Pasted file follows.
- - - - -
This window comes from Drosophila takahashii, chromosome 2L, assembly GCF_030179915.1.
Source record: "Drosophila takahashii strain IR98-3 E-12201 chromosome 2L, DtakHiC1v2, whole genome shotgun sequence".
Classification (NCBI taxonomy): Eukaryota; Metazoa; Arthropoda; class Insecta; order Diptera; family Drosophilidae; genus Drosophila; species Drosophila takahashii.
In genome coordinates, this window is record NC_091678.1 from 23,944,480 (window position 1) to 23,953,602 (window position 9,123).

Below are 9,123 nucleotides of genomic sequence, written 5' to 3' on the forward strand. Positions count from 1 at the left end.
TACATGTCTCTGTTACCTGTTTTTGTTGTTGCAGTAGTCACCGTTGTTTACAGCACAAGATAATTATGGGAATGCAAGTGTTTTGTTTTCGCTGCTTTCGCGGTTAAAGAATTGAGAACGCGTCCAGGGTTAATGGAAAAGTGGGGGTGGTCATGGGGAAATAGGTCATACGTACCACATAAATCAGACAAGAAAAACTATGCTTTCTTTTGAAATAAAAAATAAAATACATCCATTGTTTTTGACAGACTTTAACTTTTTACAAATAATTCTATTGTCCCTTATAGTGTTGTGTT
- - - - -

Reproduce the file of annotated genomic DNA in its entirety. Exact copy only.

This window comes from Drosophila takahashii, chromosome 2L, assembly GCF_030179915.1.
Source record: "Drosophila takahashii strain IR98-3 E-12201 chromosome 2L, DtakHiC1v2, whole genome shotgun sequence".
Classification (NCBI taxonomy): Eukaryota; Metazoa; Arthropoda; class Insecta; order Diptera; family Drosophilidae; genus Drosophila; species Drosophila takahashii.
In genome coordinates, this window is record NC_091678.1 from 23,944,480 (window position 1) to 23,953,602 (window position 9,123).

Below are 9,123 nucleotides of genomic sequence, written 5' to 3' on the forward strand. Positions count from 1 at the left end.
TACATGTCTCTGTTACCTGTTTTTGTTGTTGCAGTAGTCACCGTTGTTTACAGCACAAGATAATTATGGGAATGCAAGTGTTTTGTTTTCGCTGCTTTCGCGGTTAAAGAATTGAGAACGCGTCCAGGGTTAATGGAAAAGTGGGGGTGGTCATGGGGAAATAGGTCATACGTACCACATAAATCAGACAAGAAAAACTATGCTTTCTTTTGAAATAAAAAATAAAATACATCCATTGTTTTTGACAGACTTTAACTTTTTACAAATAATTCTATTGTCCCTTATAGTGTTGTGTT